For the past several years, inflation has been under control. The overall rate of inflation, as measured by the Consumer Price Index has been averaging less than 3%. However, in the late 1970's and early 1980's, the inflation rate was much higher and the annual increases in the cost of living were much higher. For 2014, the inflation rate was about 1.3%.
The Consumer Price Index is the most common measure of inflation and is determined by adding up the costs of a typical "basket" of goods and services that individuals by or use. It includes costs of food, transportation, housing, entertainment, medical care and many others. The government surveys the prices of several hundred items in over 200 categories as part of the calculation.
While the overall inflation rate has been low for the past decade, there have been certain segments of the economy where prices have increased steadily and sometimes dramatically. Medical costs have been rising at a double-digit rate and college costs have been increasing at a rate about double the overall rate of inflation.
Why is inflation important?
You must take inflation into account when planning for future expenses, particularly for retirement. Maintaining the financial lifestyle you desire in your retirement years is dependent on how much you have accumulated by the time you retire and how fast you spend those funds during retirement. Inflation rates have been low recently, but there are no assurances the low rates will continue. Inflation can also affect your investments. Generally, higher inflation or the expectation of higher inflation often leads to higher interest rates (lower bond values) and weaker stock prices. When consumers expect things to cost more in the future, they often put less "value" on their financial assets and the prices of those financial assets fall.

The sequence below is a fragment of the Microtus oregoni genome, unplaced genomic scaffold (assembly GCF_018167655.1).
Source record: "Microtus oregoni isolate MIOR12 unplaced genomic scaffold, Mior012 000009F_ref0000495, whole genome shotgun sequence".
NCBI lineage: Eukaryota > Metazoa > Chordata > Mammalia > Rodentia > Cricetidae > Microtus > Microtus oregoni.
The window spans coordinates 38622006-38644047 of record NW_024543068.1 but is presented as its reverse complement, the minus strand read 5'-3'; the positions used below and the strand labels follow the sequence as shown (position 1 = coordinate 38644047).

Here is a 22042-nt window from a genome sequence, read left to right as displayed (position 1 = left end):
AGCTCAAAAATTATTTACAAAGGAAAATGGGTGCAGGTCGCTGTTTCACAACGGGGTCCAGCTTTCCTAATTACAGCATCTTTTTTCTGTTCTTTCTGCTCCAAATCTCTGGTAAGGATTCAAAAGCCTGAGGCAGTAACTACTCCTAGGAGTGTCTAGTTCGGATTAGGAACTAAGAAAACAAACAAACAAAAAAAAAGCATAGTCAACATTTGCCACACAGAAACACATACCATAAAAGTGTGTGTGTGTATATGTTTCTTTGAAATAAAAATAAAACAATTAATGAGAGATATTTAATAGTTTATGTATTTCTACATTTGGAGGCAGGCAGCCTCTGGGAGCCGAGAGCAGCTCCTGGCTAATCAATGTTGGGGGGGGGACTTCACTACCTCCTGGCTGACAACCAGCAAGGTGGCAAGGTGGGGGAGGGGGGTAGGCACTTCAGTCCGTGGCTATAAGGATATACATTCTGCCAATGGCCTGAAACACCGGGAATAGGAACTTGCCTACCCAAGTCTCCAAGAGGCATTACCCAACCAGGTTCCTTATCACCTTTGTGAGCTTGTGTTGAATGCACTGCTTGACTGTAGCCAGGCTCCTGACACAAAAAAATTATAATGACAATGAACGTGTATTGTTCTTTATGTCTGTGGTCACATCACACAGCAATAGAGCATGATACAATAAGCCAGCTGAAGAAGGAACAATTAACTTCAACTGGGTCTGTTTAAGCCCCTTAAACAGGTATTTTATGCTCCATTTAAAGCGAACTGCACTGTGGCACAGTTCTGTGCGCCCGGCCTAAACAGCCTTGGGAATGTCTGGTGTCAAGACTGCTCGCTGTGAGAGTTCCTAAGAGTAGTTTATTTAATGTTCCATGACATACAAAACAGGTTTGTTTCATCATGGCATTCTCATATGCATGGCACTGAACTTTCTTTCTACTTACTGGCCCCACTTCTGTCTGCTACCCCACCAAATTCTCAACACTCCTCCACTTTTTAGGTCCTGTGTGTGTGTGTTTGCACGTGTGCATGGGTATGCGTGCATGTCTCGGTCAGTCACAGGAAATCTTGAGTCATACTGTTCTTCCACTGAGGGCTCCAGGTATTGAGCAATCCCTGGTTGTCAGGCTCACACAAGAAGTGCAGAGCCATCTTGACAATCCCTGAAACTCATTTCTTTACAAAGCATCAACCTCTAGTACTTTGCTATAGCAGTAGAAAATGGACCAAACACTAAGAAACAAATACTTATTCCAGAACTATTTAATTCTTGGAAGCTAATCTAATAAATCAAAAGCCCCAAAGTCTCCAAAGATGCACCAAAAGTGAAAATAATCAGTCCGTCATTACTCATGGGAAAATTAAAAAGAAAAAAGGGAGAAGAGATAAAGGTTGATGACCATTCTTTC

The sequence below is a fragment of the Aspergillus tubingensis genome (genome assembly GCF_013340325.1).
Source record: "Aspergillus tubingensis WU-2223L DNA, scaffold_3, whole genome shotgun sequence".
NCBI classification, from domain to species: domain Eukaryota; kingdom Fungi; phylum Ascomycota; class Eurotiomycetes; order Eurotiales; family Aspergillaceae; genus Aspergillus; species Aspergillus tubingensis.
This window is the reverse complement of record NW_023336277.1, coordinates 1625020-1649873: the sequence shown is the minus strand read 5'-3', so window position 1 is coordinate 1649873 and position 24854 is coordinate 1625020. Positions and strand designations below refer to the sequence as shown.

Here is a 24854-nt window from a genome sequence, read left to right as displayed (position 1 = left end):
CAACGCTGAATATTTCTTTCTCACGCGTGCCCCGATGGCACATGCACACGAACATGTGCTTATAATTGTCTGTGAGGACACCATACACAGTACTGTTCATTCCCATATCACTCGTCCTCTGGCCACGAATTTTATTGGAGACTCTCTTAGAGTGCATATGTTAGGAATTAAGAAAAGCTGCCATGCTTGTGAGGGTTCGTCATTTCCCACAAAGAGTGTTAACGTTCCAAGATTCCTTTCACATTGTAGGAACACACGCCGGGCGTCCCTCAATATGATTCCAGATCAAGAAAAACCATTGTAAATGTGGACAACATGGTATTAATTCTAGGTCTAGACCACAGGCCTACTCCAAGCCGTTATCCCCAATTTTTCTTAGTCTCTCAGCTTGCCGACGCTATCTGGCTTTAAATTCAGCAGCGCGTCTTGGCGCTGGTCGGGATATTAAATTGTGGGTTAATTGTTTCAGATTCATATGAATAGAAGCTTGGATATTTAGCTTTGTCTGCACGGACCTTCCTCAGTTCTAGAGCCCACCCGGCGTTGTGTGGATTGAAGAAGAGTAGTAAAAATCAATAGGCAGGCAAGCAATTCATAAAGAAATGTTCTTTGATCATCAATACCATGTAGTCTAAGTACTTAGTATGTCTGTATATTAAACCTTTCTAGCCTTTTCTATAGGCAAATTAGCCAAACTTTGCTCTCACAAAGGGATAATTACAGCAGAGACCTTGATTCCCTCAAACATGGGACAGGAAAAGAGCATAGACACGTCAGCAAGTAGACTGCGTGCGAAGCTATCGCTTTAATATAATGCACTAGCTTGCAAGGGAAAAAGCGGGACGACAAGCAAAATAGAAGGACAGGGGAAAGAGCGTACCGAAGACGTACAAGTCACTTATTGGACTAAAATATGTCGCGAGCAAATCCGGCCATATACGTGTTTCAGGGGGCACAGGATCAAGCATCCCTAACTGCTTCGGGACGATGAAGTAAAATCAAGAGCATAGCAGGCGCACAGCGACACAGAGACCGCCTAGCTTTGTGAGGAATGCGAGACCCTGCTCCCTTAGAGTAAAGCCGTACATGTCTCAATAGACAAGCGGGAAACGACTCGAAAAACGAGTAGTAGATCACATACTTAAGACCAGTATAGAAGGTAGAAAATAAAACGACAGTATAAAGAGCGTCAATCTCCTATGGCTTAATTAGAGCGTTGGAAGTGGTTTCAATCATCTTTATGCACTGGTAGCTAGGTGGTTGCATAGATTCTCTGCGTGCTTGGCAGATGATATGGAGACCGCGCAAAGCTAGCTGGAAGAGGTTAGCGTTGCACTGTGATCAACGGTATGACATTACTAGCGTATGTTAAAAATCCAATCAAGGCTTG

What should you do?
First, pay attention to the long-term rate of inflation. Inflation cycles tend to be relatively long-term, so if there are a series of monthly inflation rates above the recent 2% to 3% level, it could be an indicator of worse things to come.
Second, be sure to consider inflation in your investment planning, especially with respect to your fixed income investments. With interest rates at low levels, it may be advisable to consider shorter or intermediate term bonds (and bond mutual funds) for the fixed income part of your portfolio, even if you have to accept a lower current return. That way, if the inflation rate increases and bond values drop, owning shorter-term bonds will moderate the drop in bond values.
Third, factor a "realistic" inflation expectation into your financial planning. It is probably foolish to expect your cost of living to increase at the recent 2% to 3% level throughout your retirement years. The inflation rate is probably more likely to rise over the next several decades than it is to fall. In addition, some of your costs, such as health care, will increase as you age.